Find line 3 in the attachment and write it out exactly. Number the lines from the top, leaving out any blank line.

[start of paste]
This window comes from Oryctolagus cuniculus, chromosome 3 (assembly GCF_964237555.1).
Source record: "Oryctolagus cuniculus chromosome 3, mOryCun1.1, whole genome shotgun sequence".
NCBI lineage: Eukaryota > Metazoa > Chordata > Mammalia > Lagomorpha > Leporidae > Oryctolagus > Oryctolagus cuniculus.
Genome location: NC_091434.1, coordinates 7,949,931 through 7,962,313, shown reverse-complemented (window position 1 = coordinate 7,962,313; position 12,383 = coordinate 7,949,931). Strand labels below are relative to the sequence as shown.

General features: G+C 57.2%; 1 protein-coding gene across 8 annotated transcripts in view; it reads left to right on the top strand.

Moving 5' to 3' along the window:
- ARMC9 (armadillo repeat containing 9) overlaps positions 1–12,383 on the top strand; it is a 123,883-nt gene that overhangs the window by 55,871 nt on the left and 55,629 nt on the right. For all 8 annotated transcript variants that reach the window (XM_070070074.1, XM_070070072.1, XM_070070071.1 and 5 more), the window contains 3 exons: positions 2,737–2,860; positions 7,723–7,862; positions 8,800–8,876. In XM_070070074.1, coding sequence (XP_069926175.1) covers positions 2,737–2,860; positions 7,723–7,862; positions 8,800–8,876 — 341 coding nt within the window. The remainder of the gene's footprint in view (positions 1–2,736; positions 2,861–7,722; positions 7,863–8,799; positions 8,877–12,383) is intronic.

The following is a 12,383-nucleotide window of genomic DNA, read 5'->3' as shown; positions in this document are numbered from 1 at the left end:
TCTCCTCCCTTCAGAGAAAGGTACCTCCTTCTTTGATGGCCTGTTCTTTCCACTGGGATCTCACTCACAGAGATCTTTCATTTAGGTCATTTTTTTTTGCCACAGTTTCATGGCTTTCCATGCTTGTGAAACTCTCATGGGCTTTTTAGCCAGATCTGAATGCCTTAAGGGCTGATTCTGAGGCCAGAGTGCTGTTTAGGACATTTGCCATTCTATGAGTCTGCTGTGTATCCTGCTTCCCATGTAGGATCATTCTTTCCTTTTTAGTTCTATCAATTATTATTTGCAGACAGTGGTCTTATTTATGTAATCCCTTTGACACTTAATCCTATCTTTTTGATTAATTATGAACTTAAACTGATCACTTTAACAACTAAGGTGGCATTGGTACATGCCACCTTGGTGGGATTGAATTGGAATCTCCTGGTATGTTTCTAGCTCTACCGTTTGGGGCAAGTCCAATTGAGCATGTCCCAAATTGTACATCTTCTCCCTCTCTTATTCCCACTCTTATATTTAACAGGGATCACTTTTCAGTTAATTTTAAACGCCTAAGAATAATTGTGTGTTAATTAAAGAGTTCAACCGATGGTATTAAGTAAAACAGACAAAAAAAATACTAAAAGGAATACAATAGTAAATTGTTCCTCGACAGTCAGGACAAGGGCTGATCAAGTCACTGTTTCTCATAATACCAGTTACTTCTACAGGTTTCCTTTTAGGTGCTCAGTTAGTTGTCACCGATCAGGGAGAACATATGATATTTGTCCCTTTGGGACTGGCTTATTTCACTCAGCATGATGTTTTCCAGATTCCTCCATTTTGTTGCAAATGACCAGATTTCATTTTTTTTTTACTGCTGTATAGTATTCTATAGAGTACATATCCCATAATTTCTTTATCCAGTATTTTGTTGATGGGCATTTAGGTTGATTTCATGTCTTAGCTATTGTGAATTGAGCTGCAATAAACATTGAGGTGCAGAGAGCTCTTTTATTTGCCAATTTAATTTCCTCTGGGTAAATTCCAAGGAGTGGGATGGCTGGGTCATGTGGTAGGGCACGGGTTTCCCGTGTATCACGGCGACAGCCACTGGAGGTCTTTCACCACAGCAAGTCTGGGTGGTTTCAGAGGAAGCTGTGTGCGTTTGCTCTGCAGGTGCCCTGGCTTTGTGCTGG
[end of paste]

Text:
NCBI lineage: Eukaryota > Metazoa > Chordata > Mammalia > Lagomorpha > Leporidae > Oryctolagus > Oryctolagus cuniculus.